Objective. The objective of this article is to explore whether a preference for juries rather than judges to decide legal cases varies across racial and ethnic groups. We hypothesized that minorities (African Americans, Hispanics), who generally express less trust in the legal system, may also express less trust in juries than non-Hispanic whites. Method. A representative sample of 1,465 residents of Texas were surveyed and asked whether they would prefer a jury or a judge to be the decisionmaker in four hypothetical circumstances. Analyses control for a number of possible factors that might also predict views of the jury besides race and ethnicity. Results. Consistent with expectations, non-Hispanic whites favored juries over judges, particularly if they imagined themselves as a defendant in a criminal trial. By comparison, African Americans and some Hispanics showed a weaker preference for a jury over a judge. African Americans had markedly lower support for the civil jury, but jury support was higher among minorities with prior jury service. Among Hispanics, respondents who took the survey in Spanish typically preferred a judge to make legal decisions. Conclusions. Faith in the jury as a more trustworthy decision-making body is weakest among those groups that have a history of discriminatory treatment in the legal system and who are less acculturated on other measures, such as language dominance.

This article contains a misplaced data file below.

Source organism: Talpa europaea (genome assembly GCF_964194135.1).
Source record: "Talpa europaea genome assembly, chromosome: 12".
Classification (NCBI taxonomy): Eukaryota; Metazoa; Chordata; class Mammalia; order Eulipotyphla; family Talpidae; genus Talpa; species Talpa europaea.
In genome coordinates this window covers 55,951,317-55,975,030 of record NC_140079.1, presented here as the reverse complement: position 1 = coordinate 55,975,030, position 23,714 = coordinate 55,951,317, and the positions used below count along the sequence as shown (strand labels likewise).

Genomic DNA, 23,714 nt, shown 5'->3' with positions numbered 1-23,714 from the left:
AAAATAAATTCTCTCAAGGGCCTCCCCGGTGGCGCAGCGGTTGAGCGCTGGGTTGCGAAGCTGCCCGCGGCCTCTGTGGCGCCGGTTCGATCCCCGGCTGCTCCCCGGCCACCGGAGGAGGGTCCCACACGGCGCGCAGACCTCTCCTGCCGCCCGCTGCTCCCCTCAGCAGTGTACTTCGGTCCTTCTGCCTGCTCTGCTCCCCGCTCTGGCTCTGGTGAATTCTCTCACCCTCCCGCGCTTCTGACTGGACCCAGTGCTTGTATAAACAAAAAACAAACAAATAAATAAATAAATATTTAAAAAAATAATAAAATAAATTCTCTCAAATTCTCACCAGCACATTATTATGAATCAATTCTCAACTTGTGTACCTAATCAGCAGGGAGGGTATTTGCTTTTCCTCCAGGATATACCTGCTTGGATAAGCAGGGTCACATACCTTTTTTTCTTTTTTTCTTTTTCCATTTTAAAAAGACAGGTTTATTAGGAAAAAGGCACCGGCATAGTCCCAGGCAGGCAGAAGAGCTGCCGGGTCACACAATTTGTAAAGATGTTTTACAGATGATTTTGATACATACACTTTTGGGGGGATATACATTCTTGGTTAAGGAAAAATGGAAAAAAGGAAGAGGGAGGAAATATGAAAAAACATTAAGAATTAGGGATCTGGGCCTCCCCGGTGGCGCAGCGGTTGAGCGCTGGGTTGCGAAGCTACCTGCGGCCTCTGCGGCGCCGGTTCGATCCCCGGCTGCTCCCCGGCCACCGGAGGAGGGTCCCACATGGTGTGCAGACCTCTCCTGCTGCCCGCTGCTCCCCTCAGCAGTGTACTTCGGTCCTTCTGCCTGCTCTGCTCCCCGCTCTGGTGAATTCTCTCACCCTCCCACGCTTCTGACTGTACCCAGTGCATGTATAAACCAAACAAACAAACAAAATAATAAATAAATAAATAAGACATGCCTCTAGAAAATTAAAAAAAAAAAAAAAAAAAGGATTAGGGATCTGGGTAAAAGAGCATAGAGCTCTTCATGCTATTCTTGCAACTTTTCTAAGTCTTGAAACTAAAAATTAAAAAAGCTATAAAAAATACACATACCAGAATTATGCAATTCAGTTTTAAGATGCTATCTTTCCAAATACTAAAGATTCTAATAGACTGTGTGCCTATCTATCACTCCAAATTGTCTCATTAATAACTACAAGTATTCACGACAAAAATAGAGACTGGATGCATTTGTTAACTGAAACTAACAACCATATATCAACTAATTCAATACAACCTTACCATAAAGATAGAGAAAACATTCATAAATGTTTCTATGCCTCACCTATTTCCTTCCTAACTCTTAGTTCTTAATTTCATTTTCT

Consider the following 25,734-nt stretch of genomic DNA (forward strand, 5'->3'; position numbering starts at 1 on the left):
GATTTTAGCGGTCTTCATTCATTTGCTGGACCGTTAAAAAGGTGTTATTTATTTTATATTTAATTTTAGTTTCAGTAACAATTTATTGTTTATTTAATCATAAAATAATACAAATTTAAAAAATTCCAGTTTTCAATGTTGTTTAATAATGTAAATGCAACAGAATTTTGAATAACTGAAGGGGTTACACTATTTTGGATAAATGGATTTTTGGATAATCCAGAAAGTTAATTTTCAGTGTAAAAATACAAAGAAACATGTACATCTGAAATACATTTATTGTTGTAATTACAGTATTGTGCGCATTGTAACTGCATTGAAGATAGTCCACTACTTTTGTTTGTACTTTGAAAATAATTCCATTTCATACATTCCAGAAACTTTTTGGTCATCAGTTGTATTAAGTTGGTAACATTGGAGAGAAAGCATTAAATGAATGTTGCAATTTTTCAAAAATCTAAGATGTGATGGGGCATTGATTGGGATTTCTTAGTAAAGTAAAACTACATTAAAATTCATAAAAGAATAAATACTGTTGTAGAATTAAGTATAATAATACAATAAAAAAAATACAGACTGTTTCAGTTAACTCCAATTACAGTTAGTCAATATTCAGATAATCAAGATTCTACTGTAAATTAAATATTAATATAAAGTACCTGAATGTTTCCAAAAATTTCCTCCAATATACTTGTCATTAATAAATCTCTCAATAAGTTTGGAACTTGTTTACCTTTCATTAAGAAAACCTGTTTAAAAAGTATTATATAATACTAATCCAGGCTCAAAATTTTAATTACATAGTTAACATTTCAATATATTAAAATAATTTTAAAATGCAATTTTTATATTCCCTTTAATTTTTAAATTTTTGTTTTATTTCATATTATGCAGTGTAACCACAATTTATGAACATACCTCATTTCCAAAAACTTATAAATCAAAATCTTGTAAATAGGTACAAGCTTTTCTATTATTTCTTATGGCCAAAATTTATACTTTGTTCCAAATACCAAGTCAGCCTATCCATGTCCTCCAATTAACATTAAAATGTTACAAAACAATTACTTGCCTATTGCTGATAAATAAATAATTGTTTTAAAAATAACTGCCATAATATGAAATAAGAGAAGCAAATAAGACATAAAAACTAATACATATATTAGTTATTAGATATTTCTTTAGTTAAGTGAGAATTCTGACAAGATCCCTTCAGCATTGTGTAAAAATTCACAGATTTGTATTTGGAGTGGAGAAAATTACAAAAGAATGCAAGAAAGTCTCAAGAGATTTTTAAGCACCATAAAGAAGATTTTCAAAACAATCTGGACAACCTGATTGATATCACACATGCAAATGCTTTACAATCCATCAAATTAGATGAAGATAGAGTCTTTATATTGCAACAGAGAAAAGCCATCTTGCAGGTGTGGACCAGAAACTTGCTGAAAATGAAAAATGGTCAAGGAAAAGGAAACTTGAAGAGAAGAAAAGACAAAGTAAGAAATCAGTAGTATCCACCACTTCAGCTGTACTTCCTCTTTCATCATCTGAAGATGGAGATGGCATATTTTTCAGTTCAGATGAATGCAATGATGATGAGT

ASJC Scopus subject areas
- Social Sciences(all)